My next post will be about how to "read" your wear pattern.

See ya soon!

Monday, May 14, 2007

Just like Christmas...

Wow, it's been a while! The weather has been great and so has the running and mt biking!

I got a new toy...the Garmin Forerunner 205.

I went with the 205 because I didn't need the heart rate monitor that the 305 has. What is a Garmin 205 you ask?

The 205 is a wrist watch size (albeit a large one) GPS unit. It gives you distance, speed, elevation, % of incline, and more things I will never use! You can mark points and navigate back to them (it does not have the mapping capabilities of the regular hand held GPS units).

If you are not familiar with GPS, basically there are a bunch of satellites circling the Earth and the GPS unit communicates with them to to find where you are. As you move the spot your signal is coming from changes and it records those changes. That is a VERY simplified version but the important thing is it WORKS!!!

What I especially like is you do not have to calibrate it, no foot pods, it does not matter what you are doing (walk, run, bike, kayak, flap your arms real hard and fly like a bird). They are really nice for tri's, just hit the lap button for the next leg! The info in cycling mode is different than running (for some reason runners want to know the % incline and I guess cyclists don't) but you always get speed and distance.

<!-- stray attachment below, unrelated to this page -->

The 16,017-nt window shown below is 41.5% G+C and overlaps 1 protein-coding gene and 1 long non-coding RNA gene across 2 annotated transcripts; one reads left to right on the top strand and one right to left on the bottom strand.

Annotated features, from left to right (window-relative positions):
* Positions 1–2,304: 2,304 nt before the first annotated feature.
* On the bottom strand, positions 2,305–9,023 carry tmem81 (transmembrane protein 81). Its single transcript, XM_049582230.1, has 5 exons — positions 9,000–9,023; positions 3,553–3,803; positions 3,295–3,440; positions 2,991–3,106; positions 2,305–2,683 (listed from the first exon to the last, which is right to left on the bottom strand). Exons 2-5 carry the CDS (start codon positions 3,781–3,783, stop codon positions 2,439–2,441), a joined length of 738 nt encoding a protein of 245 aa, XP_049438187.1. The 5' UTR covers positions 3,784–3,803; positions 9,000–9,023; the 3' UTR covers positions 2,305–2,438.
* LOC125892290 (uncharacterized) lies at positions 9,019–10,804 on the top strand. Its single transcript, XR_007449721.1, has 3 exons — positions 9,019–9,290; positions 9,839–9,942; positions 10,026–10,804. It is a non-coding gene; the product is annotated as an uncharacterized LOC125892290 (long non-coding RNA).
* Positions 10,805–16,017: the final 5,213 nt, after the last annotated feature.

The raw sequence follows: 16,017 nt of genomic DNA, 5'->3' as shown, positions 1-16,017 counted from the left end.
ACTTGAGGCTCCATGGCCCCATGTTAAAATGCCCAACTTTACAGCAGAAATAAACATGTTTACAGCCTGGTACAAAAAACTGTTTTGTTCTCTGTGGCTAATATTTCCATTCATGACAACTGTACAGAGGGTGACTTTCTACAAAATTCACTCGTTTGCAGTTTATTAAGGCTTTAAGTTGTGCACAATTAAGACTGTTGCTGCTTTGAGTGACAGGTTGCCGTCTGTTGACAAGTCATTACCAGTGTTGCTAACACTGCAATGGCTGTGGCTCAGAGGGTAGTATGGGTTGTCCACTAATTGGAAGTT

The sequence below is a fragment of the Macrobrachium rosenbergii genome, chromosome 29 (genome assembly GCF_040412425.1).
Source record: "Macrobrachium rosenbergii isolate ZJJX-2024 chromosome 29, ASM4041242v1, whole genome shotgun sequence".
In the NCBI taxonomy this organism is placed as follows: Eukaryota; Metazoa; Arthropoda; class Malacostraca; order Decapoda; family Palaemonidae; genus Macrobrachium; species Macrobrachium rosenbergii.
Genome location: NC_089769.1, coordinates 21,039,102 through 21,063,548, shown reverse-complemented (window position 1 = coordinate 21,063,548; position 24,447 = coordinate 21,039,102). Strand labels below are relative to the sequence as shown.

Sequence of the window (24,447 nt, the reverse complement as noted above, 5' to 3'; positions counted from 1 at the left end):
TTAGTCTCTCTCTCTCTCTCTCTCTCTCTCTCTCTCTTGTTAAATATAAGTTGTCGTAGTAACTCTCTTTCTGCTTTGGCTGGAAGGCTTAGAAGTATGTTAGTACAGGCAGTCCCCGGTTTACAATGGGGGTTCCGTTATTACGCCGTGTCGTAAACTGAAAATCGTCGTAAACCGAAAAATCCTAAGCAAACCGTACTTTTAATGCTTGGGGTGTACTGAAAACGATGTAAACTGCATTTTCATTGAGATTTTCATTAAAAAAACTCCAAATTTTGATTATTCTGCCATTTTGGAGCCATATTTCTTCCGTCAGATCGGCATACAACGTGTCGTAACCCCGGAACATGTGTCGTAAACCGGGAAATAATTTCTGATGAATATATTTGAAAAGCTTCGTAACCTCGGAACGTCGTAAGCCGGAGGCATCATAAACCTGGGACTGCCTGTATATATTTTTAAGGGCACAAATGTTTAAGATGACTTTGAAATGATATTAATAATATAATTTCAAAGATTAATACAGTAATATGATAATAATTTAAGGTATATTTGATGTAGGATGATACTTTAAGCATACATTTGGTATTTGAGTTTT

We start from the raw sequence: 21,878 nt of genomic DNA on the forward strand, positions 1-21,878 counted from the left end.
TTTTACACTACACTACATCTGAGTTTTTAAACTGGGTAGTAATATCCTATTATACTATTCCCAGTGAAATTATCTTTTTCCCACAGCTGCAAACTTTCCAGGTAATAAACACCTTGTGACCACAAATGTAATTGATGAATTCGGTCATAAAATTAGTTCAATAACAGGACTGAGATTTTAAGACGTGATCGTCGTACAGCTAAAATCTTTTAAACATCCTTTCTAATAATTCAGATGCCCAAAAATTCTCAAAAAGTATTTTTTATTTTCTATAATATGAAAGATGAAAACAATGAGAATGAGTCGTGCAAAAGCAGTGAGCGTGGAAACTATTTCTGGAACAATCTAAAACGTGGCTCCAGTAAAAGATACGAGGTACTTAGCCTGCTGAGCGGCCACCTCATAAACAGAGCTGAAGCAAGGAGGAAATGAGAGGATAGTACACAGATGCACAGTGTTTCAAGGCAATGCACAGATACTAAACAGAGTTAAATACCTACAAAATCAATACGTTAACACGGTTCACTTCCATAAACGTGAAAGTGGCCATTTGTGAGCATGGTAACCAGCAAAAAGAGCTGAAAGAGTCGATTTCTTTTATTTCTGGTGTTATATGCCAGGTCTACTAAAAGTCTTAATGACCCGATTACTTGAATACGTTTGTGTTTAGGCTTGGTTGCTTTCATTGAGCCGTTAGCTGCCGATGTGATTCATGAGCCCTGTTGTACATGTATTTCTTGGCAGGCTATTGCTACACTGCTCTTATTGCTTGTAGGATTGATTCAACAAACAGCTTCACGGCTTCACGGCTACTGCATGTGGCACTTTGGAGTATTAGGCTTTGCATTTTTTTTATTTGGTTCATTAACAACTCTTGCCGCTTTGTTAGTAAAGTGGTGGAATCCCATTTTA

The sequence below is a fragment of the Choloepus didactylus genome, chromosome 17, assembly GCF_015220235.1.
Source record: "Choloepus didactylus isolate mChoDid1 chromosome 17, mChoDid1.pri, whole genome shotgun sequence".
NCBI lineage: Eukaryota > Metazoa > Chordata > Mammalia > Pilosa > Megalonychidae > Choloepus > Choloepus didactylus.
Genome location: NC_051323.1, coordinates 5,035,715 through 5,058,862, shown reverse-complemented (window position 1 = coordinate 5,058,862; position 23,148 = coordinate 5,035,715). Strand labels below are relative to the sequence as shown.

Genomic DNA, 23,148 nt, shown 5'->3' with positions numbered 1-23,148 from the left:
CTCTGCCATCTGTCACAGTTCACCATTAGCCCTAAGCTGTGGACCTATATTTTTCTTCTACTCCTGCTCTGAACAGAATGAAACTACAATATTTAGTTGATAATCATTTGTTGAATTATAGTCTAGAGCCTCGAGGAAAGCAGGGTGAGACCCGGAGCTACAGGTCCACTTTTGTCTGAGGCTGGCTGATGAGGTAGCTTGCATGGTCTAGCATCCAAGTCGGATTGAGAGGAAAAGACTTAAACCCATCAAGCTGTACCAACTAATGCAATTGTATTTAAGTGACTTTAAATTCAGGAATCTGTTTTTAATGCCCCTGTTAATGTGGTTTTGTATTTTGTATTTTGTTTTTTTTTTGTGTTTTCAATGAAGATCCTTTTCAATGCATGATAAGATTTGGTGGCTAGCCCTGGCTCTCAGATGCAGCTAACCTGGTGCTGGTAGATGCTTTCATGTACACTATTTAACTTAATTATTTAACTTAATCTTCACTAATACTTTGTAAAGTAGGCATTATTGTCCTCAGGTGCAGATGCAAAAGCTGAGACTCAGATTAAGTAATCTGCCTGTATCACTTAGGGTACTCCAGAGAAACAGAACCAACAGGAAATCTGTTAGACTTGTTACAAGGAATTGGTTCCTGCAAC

If you want the heart rate monitor, spend the extra $100 and get the 305. BTW, the 205/305 are nicer than the 101/201/301 that are still around. You do not lose the signal as easy (trees, heavy overcast, and buildings can interfere with the signal). Of course, here in the desert that is Eastern Washington there are few trees, fewer tall buildings and abundant sun shine!

I give this 4 out of 5 toes!

Friday, February 23, 2007

It's not my cross to bear...

So today there are snow flurries on Badger Mountain! Wow, it was nearly 70 two weeks ago. Oh well, time to break out the warm stuff again.

I have been mountain biking the last couple of weeks (we have some great single track). I like riding a lot before I start a speed work cycle for running. It really strengthens the legs without all the pounding and helps with upper body and core strength.

Cross training is very important for all runners. Choose activities that do not use the muscles the same as running. I like to choose activities that do not have the impact. Generally, swimming and cycling are excellent for runners because they really build the cardio system. Another favorite (of mine) is rock climbing (in or outdoors). You develop incredible core and upper body strength. It also can help with flexibility. Just make sure you supplement it with some light weights. Focus on the pushing muscles.